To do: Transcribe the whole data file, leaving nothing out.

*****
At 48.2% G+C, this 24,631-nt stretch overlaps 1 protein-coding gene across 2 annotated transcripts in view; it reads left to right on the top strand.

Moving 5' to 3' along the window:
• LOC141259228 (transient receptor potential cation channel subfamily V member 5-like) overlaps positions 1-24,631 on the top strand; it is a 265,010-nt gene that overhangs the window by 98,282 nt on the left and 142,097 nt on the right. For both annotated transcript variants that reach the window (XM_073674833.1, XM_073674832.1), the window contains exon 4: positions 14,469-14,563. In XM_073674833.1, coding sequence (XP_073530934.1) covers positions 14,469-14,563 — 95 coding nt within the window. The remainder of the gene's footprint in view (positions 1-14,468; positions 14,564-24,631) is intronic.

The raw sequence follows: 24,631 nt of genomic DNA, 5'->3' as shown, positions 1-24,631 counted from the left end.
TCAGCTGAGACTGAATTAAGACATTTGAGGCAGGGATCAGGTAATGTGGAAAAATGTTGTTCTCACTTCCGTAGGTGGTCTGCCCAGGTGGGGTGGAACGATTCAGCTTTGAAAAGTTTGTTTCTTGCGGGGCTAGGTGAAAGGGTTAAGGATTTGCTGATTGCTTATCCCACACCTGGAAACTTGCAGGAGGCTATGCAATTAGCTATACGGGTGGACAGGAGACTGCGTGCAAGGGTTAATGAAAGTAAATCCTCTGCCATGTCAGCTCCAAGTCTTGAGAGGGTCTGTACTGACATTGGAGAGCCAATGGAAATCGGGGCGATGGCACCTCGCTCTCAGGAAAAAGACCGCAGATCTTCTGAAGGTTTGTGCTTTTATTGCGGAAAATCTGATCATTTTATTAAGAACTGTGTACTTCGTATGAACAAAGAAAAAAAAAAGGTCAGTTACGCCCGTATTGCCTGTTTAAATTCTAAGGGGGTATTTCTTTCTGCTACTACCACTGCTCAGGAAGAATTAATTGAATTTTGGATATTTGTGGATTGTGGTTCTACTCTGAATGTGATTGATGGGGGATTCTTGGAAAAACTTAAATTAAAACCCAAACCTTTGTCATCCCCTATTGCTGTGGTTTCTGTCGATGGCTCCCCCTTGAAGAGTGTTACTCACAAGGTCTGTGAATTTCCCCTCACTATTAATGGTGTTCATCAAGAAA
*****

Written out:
At 48.2% G+C, this 24,631-nt stretch overlaps 1 protein-coding gene across 2 annotated transcripts in view; it reads left to right on the top strand.

Moving 5' to 3' along the window:
• LOC141259228 (transient receptor potential cation channel subfamily V member 5-like) overlaps positions 1-24,631 on the top strand; it is a 265,010-nt gene that overhangs the window by 98,282 nt on the left and 142,097 nt on the right. For both annotated transcript variants that reach the window (XM_073674833.1, XM_073674832.1), the window contains exon 4: positions 14,469-14,563. In XM_073674833.1, coding sequence (XP_073530934.1) covers positions 14,469-14,563 — 95 coding nt within the window. The remainder of the gene's footprint in view (positions 1-14,468; positions 14,564-24,631) is intronic.

The raw sequence follows: 24,631 nt of genomic DNA, 5'->3' as shown, positions 1-24,631 counted from the left end.
TCAGCTGAGACTGAATTAAGACATTTGAGGCAGGGATCAGGTAATGTGGAAAAATGTTGTTCTCACTTCCGTAGGTGGTCTGCCCAGGTGGGGTGGAACGATTCAGCTTTGAAAAGTTTGTTTCTTGCGGGGCTAGGTGAAAGGGTTAAGGATTTGCTGATTGCTTATCCCACACCTGGAAACTTGCAGGAGGCTATGCAATTAGCTATACGGGTGGACAGGAGACTGCGTGCAAGGGTTAATGAAAGTAAATCCTCTGCCATGTCAGCTCCAAGTCTTGAGAGGGTCTGTACTGACATTGGAGAGCCAATGGAAATCGGGGCGATGGCACCTCGCTCTCAGGAAAAAGACCGCAGATCTTCTGAAGGTTTGTGCTTTTATTGCGGAAAATCTGATCATTTTATTAAGAACTGTGTACTTCGTATGAACAAAGAAAAAAAAAAGGTCAGTTACGCCCGTATTGCCTGTTTAAATTCTAAGGGGGTATTTCTTTCTGCTACTACCACTGCTCAGGAAGAATTAATTGAATTTTGGATATTTGTGGATTGTGGTTCTACTCTGAATGTGATTGATGGGGGATTCTTGGAAAAACTTAAATTAAAACCCAAACCTTTGTCATCCCCTATTGCTGTGGTTTCTGTCGATGGCTCCCCCTTGAAGAGTGTTACTCACAAGGTCTGTGAATTTCCCCTCACTATTAATGGTGTTCATCAAGAAA